By Ariel Schwartz
You're reading this story on the Internet right now; that means you probably get at least a small portion of your news from online sources. In many parts of the world, however, radio is the dominant source of news. Uganda, a country with approximately 200 radio stations is one of those places. But while the Internet has democratized news, radio stations in Uganda have not--the big, well-funded stations are in English even though people in the country speak dozens of languages, and much of the radio station ecosystem is paid for by companies and NGOs.
Root.IO, one of the winners of the Knight News Challenge: Mobile , is trying to put radio stations in the hands of the people, ensuring that broadcasts are relevant to the citizens they serve. Chris Csikszentmihalyi, the founder of the project and a professor at Art Center College of Design, tell us that Root.IO is working on three levels. The first level is creating a network system that allows organizations who are producing content to share it with their peers. "We want to the take network effects of the Internet in terms of peer production, allowing [people] to share at the level of radio media," he says.
A station that has 2G or 3G connectivity and a budget for data could pull down non-copyrighted content via Bittorrent. Community radios host the media they've created, and when a new station is being set up, the creators can look for keywords and categories of program content. A station working off a voice-only connection can set up calls from other stations. "Every hour your microstation gets a call ... that's the national news broadcast being put together by Uganda Radio Network in Kampala," explains Csikszentmihalyi.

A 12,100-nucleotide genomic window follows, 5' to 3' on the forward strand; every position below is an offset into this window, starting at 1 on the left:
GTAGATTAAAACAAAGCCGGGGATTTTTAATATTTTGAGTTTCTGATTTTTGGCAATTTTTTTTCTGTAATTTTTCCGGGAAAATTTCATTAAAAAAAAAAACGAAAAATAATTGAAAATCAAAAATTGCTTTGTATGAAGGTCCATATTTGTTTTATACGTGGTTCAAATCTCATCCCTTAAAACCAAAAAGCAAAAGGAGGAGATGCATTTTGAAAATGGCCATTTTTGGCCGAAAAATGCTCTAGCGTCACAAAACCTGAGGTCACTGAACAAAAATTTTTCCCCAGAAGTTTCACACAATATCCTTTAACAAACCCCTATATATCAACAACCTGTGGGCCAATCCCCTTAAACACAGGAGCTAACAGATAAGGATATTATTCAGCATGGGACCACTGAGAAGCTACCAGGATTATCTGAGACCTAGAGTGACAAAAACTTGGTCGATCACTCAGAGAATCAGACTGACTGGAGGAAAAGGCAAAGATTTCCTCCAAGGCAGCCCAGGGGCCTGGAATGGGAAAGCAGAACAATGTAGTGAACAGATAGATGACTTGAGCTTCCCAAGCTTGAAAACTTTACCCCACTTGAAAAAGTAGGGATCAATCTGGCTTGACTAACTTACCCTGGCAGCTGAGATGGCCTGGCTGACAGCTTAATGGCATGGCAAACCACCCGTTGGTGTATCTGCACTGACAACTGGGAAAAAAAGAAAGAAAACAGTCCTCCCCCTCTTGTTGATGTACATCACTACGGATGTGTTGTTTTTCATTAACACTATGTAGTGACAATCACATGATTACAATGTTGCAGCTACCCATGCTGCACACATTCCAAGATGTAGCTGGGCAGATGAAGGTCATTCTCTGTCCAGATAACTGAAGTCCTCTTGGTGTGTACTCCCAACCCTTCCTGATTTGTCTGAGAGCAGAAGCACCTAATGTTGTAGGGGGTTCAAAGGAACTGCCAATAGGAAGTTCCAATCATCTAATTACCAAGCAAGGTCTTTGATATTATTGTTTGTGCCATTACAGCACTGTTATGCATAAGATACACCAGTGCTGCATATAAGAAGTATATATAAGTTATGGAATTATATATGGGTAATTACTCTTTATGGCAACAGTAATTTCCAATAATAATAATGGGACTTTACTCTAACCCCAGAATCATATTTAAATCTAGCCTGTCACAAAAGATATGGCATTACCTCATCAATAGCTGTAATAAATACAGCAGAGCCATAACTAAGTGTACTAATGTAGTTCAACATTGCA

The second piece of Root.IO is all about radio station dynamics. Many stations can only interact with people outside the studio using phones; that's not ideal in the developing world, where people might not have enough credits on their cell phones to call in. So Root.IO is working on a cloud-based system to give stations access to SMS-based voting, conference calls, and other alternative methods of interacting with the community.
The final piece--the most important--consists of microstations. Anyone with a smartphone running Root.IO software and a small transmitter (a 20-watt transmitter goes for a couple hundred dollars) can create their own station, no fancy studio required. Communities can collectively acquire smartphones and transmitters, which are placed on top of community centers like stores, mosques, and churches, while enterprising hosts can generate original programming and pull down as much extra content as they want from Bittorrent to round it out. The station quality won't be crystal clear, but since many people will be listening from handsets on speakerphone, it doesn't matter.
Root.IO is still in the research stages; funding from the Knight Foundation (a total of $2.4 million was distributed to the eight challenge winners) will move it along. The initiative is currently working with a youth center in a low-income, densely populated part of Kampala that's known as a hotbed of music and creativity. Csikszentmihalyi hopes that a home-grown radio station could help support local artists. "We're designing this as the radio system we'd love to have," he says.
Copyright 2013 by Fast Company. Reprinted with permission.